The U.S. House of Representatives voted last night to approve a bill that would overhaul many parts of the Biggert Waters Act of 2012. The Biggert Waters Act's intention was to fix the flood insurance program, but enactment of the bill was met with much criticism as many policyholders were faced with large premium increases.
Key aspects of the House bill:
- Restores the grandfathering of properties, including when they are resold by the current owner. The measure also rolls back full-risk rates increases for properties that have been resold since the law was passed in mid-2012.
- Caps the annual increase at 18% for any individual policy per year, and sets a minimum annual increase to average 5% across a property class.
- Clarifies that rates for properties newly mapped into special flood hazard areas will get the grandfathered rate for one policy year and then see the standard rate increases.
- Mandates that the FEMA administrator must try to minimize the number of insurance policies that annually cost more than one percent of the value of the property being insured.
- To help pay for the changes, the bill calls for charging every flood policy a surcharge; $25 on residential properties, and of $250 on businesses and second homes. Revenue from the assessments would be placed in the NFIP reserve fund.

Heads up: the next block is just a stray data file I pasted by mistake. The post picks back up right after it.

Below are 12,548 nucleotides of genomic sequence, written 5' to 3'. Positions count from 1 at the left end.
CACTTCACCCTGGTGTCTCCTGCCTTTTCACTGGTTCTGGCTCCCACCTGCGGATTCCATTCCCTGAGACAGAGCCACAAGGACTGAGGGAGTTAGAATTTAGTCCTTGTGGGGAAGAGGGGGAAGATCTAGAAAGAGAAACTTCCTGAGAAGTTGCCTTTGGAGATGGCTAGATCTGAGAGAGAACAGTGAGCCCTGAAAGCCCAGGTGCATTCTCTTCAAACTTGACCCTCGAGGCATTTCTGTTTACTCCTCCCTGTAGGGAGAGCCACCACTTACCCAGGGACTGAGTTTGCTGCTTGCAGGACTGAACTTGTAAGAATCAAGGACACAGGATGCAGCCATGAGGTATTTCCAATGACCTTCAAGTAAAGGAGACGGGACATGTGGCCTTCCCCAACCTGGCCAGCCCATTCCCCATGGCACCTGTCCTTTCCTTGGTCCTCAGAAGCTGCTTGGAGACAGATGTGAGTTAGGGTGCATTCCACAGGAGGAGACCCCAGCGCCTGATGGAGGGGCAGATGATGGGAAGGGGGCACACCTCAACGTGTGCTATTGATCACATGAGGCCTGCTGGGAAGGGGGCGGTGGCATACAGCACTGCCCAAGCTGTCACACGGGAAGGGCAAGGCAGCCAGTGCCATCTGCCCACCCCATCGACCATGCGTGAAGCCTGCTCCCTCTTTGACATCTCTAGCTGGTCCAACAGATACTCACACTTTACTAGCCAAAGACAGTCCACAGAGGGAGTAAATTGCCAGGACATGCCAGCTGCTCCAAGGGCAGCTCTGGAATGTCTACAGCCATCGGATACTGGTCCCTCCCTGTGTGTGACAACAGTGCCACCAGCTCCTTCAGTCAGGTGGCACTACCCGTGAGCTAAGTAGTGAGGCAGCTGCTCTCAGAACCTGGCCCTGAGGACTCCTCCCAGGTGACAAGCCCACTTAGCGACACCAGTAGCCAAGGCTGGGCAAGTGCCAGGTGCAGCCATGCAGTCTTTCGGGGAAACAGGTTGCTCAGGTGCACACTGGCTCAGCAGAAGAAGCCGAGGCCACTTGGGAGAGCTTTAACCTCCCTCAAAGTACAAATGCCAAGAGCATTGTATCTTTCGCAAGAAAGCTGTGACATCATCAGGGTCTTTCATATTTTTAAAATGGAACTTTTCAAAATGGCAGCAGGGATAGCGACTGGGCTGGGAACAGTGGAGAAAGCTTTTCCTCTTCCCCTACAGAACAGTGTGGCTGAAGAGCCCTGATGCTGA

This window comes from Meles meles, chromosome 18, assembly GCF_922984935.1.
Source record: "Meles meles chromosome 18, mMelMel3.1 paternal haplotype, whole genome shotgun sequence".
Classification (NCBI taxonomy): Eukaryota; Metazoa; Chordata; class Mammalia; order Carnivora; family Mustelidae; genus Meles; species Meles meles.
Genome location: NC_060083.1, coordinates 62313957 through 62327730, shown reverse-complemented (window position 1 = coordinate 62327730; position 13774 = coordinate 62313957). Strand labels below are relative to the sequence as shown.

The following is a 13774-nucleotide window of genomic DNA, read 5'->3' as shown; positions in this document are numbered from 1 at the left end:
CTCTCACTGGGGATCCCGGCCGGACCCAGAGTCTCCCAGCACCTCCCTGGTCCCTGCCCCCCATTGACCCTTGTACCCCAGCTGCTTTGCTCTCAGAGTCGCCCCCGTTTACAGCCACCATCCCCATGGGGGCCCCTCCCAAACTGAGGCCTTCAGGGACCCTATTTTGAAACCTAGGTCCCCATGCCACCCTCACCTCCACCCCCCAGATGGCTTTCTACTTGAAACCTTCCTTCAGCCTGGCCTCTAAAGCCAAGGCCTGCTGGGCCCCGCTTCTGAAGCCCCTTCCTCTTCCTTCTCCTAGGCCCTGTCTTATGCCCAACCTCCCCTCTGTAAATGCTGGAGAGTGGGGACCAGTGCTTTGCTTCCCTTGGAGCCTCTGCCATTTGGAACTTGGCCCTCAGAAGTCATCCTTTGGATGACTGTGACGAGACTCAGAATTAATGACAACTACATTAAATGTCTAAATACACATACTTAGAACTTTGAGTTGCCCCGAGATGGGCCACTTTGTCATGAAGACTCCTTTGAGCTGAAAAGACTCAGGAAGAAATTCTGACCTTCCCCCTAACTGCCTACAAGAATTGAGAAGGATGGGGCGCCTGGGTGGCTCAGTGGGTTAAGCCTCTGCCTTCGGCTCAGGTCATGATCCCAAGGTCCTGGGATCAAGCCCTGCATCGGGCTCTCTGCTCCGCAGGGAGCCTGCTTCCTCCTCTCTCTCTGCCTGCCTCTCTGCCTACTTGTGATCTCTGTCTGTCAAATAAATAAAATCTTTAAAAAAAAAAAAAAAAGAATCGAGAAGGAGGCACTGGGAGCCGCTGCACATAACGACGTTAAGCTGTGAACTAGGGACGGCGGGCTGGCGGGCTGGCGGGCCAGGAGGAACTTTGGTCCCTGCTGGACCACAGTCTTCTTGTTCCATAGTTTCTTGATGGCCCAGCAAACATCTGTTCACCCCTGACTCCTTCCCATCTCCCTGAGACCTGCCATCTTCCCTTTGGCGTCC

- Allows for premiums to be paid in monthly installments.
- Eliminates the mandatory requirement that policyholders buy coverage for detached buildings such as sheds and garages.
- Adds requirements to mapping procedures, including that FEMA must notify each affected community of a new model that will impact their rate and provide a 30 day period for such communities to consult with FEMA regarding the appropriateness of the model.
- FEMA will have 18 months rather than two years to complete the long-awaited affordability study.
- The bill does not repeal the Biggert-Waters provision mandating that those with a second home in a flood zone and those with properties that have repeatedly been flooded will continue to have their premiums increase until they reach actuarial rates.
The Biggert Waters premium increases for secondary homes and severe repetitive loss homes are not affected by the House bill. The bill now goes back to the Senate for approval.